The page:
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Working and Racing on the Bay: The Chesapeake Log Canoe

A Jamestown Settlement Special Exhibition in Partnership With The Mariners' Museum
September 19, 2014 to September 8, 2015

“Working and Racing on the Bay: The Chesapeake Log Canoe” was on display at Jamestown Settlement through September 8, 2015. Curated by The Mariners’ Museum in Newport News, Va., and featuring objects from its collection, the yearlong exhibition traced the evolution of the dugout canoe through the centuries, from the watercraft of the Powhatan people 400 years ago to multi-log trade vessels and work and racing boats.

Theodor de Bry colored engraving, 1590, From the Collections of The Mariners Museum

Virginia Indians methodically fashioned canoes from single trees. Theodor de Bry colored engraving (circa 1590) after John White painting. From the collections at The Mariners’ Museum, Newport News, Va.

For more than three centuries, the log canoe was essential to life on the Chesapeake Bay, the United States’ largest estuary, for travel, harvest and trade. Fashioned from single trees by Powhatan Indians, the log canoe was the dominant watercraft at the time English colonists arrived at Jamestown in 1607. The suitability of this open, shallow vessel for navigating and fishing along the Chesapeake waterways led to its adoption and assimilation by European colonists using imported tools and technology.

More than 100 objects from The Mariners’ Museum, including a dugout canoe, wood samples, photographic images, woodworking and boatbuilding tools, and scale models, illustrated the fabrication, employment, sailing and racing of the Chesapeake Bay log canoe.

The exhibition looked at a variety of log canoes, methods of construction, and adaptations to the vessel fueled by the demand for tobacco and oysters on world markets. Key among these changes was the development of the multi-log hulls that allowed for larger cargoes to be transported more efficiently. Many log canoes took on the names of the localities in which the newly adapted vessels were designed, including Poquoson, Pocomoke and Tilghman Island.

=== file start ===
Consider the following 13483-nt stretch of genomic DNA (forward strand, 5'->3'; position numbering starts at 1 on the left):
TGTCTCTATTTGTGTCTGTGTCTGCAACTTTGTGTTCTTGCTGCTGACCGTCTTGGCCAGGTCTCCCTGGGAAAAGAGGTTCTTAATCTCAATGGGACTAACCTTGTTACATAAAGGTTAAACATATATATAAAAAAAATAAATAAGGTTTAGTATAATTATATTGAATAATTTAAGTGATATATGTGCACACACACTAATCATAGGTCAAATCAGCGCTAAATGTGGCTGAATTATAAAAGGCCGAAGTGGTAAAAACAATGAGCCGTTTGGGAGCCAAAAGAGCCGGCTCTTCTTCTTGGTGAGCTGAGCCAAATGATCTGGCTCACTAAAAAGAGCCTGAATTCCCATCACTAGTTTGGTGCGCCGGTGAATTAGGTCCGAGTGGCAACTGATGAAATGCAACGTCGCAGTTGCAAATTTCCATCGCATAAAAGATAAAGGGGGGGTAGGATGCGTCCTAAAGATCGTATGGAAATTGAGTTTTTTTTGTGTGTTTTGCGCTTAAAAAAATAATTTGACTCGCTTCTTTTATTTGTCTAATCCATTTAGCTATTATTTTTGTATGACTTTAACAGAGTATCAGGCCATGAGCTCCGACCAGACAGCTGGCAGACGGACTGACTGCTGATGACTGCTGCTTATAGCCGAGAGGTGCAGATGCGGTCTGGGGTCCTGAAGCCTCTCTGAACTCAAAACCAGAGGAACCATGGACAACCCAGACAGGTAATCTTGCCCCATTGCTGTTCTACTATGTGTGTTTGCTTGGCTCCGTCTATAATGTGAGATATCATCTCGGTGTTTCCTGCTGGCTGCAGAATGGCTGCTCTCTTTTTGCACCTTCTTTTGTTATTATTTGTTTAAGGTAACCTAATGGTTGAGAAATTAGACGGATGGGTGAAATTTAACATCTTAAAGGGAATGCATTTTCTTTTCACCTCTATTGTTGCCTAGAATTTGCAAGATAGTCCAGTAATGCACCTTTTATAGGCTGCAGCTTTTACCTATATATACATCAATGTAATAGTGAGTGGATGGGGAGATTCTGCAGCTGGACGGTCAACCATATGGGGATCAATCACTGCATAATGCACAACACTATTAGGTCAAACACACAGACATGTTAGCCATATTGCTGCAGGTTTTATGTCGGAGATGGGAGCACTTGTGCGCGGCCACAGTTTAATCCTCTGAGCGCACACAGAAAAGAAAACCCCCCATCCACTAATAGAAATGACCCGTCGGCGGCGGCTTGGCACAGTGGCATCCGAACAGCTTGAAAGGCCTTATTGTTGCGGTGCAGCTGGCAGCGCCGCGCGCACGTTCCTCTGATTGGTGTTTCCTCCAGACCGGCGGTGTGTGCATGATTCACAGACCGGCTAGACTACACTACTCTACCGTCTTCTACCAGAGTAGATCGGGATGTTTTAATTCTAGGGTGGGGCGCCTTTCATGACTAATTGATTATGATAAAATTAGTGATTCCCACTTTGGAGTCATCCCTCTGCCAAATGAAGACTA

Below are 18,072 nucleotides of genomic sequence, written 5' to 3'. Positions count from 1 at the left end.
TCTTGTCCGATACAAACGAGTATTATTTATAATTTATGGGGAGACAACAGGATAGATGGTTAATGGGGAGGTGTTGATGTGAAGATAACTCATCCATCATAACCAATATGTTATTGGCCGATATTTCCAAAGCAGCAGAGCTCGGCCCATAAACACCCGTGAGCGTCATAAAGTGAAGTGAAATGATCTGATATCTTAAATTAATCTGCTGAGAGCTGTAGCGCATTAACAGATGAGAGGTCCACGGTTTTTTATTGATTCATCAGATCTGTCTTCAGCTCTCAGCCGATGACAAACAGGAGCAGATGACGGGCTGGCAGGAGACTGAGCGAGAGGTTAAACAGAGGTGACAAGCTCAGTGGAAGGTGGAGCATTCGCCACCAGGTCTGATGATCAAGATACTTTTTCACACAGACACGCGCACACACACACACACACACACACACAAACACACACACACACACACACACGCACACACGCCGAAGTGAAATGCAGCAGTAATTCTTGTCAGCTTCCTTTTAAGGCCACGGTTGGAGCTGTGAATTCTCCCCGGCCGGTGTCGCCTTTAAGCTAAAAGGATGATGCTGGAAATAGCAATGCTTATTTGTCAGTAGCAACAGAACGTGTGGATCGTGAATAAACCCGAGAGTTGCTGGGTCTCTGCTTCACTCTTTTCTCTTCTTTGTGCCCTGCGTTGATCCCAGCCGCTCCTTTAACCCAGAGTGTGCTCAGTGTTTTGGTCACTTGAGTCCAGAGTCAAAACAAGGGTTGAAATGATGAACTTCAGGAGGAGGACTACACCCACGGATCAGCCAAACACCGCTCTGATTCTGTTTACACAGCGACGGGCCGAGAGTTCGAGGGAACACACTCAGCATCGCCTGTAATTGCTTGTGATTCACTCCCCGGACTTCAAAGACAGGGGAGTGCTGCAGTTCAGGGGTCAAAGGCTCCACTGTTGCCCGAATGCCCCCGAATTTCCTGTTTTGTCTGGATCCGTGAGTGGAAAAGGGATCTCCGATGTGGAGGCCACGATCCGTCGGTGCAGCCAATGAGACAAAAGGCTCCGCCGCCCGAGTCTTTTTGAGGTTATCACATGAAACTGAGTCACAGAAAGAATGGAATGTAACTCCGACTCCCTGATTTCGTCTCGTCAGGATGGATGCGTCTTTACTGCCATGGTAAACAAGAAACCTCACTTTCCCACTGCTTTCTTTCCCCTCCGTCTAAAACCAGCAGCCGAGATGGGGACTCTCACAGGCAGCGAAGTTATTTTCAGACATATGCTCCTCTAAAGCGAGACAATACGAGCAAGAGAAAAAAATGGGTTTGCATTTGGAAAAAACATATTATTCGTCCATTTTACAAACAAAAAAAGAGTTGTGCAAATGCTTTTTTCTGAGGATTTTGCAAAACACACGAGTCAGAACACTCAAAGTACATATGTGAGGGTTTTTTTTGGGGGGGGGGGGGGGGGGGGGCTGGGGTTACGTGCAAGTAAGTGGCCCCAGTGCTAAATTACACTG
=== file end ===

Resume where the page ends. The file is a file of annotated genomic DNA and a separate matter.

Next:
Log canoe race, The Mariners Museum photo

This circa-1945 photograph of a log canoe race on the Chesapeake Bay shows four vessels, from left, Magic, Flying Cloud, Mystery and Jay Dee. From the collections at The Mariners’ Museum, Newport News, Va.

By the turn of the 20th century, the racing of log canoes emerged from working boats dashing in competition from oyster bed to market in an effort to secure the best price for their goods. Thinner hulls and an enormous amount of sail transformed the workboat into a racing vessel. Annual organized racing competitions were held and continue today in the northern Chesapeake Bay.

Learn more by viewing the exhibition brochure, Working and Racing on the Bay: The Chesapeake Log Canoe.

About The Mariners’ Museum

The Mariners’ Museum in Newport News, Va., an educational, non-profit institution accredited by the American Alliance of Museums and designated by Congress as America’s National Maritime Museum, is dedicated to the story of mankind’s relationship with the sea. It is home to an international collection of art and artifacts, the largest maritime library and archives in the Northern Hemisphere, and the USS Monitor Center.

 

The special exhibition is funded in part by a grant from James City County with additional support from Mr. and Mrs. E. Peter Meekins, Altria Group and Dominion Resources, Inc.